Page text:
Labor Federation Competition In The United States
A labor federation is a group of unions or labor organizations that are in some sense coordinated. The terminology used to identify such organizations grows out of usage, and has sometimes been imprecise. For example, nationals are sometimes named internationals, federations are named unions, etc.
The issues that divided labor federations and fostered competition were many and varied. The oft conflicting philosophies between the craft unionists and the industrial unionists played a role, as did differing ideas about political vs. industrial action; electoral politics; immigration; legislation; union democracy; and, the inclusion of women, black workers, and Asians.
Craft unions tended to organize skilled workers, to the exclusion of the unskilled, further complicating the issue of class among working people. Frequently, the role of government has been significant or decisive in tipping the balance of power between labor federations, or in crushing labor organizations outright. Even personalities of union leaders have sometimes guided the fortunes of labor federations. That may seem inevitable when labor organizations are headed by men like Big Bill Haywood, John L. Lewis or Andy Stern.
Labor federation competition in the U.S. is not just a history of the labor movement. This article will consider U.S. labor organizations and federations that were (or are) regional, national, or international in scope, and that were (or are) in some sense intended to unite organizations of disparate groups of workers, focusing particularly on the relationships between all of these entities. Threads of union philosophy and ideology will be traced from one period to another. Conflicting union philosophies will be explored. When government actions have played a significant role in suppressing, controlling, or legislating against particular industrial actions or labor entities, resulting in the diminishing of one labor federation entity or the advance of another, that will also be presented.
Famous quotes containing the words united states, labor, federation, competition, united and/or states:
“The United States is a republic, and a republic is a state in which the people are the boss. That means us. And if the big shots in Washington dont do like we vote, we dont vote for them, by golly, no more.”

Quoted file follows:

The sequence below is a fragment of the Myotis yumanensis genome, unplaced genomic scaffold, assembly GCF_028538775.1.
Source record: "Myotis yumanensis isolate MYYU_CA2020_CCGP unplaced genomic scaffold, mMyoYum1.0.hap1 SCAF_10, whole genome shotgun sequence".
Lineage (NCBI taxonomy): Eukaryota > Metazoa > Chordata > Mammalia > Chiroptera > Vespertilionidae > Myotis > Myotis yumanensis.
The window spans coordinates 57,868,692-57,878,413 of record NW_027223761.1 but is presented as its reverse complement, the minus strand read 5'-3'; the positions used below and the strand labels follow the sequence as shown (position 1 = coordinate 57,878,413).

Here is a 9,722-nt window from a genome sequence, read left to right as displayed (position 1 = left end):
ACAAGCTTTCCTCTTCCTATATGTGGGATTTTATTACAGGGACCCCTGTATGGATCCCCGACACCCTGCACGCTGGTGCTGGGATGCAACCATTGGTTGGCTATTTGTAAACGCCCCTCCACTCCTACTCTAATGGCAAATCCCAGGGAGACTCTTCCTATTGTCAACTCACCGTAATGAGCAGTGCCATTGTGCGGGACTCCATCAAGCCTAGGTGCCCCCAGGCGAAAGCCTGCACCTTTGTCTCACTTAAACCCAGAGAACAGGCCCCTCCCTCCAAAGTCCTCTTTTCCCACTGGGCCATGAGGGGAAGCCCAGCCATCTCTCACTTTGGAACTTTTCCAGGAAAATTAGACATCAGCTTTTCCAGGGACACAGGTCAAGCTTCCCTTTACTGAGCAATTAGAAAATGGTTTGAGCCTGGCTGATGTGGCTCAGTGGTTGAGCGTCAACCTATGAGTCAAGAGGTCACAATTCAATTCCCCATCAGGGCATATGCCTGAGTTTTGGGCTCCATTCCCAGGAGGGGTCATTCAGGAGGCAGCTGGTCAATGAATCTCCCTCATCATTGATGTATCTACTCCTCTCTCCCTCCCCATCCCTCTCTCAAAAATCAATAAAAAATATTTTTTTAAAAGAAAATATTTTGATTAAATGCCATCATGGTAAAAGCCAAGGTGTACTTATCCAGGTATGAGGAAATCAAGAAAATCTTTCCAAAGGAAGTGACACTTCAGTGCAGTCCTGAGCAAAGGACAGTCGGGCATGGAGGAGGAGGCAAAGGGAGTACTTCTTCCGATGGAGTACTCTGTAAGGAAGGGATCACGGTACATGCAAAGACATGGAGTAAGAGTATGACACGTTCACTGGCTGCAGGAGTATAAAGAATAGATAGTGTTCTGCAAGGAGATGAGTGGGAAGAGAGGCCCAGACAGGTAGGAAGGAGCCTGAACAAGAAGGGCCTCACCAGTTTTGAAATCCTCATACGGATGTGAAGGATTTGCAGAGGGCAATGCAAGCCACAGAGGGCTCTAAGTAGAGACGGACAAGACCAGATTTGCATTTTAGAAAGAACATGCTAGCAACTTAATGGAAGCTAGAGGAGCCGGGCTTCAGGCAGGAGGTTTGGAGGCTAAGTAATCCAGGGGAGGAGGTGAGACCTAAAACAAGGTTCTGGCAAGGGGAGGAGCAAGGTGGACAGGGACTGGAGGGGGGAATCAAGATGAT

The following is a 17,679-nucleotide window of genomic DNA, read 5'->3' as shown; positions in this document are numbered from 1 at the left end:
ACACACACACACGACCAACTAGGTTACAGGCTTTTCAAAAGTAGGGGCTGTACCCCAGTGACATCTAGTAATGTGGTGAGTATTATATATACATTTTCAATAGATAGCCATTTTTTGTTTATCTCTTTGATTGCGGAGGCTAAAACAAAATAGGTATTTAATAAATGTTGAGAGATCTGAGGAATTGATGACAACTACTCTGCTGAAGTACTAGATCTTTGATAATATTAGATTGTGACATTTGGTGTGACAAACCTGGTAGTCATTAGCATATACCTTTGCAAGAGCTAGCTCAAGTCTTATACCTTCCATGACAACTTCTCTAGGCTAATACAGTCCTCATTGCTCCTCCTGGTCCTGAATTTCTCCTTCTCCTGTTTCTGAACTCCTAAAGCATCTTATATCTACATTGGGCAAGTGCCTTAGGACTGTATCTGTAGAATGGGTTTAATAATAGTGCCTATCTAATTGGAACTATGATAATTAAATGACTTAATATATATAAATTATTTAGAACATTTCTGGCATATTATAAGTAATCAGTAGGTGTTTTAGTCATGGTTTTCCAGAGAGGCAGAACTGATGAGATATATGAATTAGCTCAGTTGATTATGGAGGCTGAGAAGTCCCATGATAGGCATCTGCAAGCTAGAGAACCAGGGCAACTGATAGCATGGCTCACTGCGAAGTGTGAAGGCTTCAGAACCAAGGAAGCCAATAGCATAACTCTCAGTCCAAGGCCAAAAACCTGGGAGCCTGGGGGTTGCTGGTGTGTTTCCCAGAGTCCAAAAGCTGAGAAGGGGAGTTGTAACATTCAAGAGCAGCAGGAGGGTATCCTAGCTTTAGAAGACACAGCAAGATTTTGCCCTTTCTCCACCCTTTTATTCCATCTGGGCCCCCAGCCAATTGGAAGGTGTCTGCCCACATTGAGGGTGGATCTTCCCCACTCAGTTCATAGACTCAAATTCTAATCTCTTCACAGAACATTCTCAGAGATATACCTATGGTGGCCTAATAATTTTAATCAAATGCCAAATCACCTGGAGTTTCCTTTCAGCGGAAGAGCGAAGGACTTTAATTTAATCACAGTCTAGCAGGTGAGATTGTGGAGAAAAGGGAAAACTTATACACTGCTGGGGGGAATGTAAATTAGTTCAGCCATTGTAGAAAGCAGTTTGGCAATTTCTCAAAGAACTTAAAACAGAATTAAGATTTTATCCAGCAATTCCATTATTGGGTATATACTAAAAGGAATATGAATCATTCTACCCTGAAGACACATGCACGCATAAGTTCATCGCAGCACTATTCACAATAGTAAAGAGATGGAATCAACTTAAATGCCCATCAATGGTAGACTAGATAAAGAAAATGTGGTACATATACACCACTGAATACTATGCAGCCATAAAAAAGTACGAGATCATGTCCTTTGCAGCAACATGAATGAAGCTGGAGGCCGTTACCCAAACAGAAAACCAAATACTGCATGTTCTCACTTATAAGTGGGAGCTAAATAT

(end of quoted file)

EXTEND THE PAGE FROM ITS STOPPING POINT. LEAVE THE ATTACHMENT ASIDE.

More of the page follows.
—Willis Goldbeck (19001979)
“Its not the suffering of birth, death, love that the young reject, but the suffering of endless labor without dream, eating the spare bread in bitterness, being a slave without the security of a slave.”
—Meridel Le Sueur (b. 1900)
“Women realize that we are living in an ungoverned world. At heart we are all pacifists. We should love to talk it over with the war-makers, but they would not understand. Words are so inadequate, and we realize that the hatred must kill itself; so we give our men gladly, unselfishly, proudly, patriotically, since the world chooses to settle its disputes in the old barbarous way.”
—General Federation Of Womens Clubs (GFWC)
“Mothers seem to be in subtle competition with teachers. There is always an underlying fear that teachers will do a better job than they have done with their child.... But mostly mothers feel that their areas of competence are very much similar to those of the teacher. In fact they feel they know their child better than anyone else and that the teacher doesnt possess any special field of authority or expertise.”
—Sara Lawrence Lightfoot (20th century)
“... when we shall have our amendment to the Constitution of the United States, everyone will think it was always so, just exactly as many young people believe that all the privileges, all the freedom, all the enjoyments which woman now possesses were always hers. They have no idea of how every single inch of ground that she stands upon to-day has been gained by the hard work of some little handful of women of the past.”
—Susan B. Anthony (18201906)
“Sean Thornton: I dont get this. Why do we have to have you along. Back in the states Id drive up, honk the horn, a gald come runnin out.
Mary Kate Danaher: Come a runnin. Im no woman to be honked at and come a runnin.”
—Frank S. Nugent (19081965)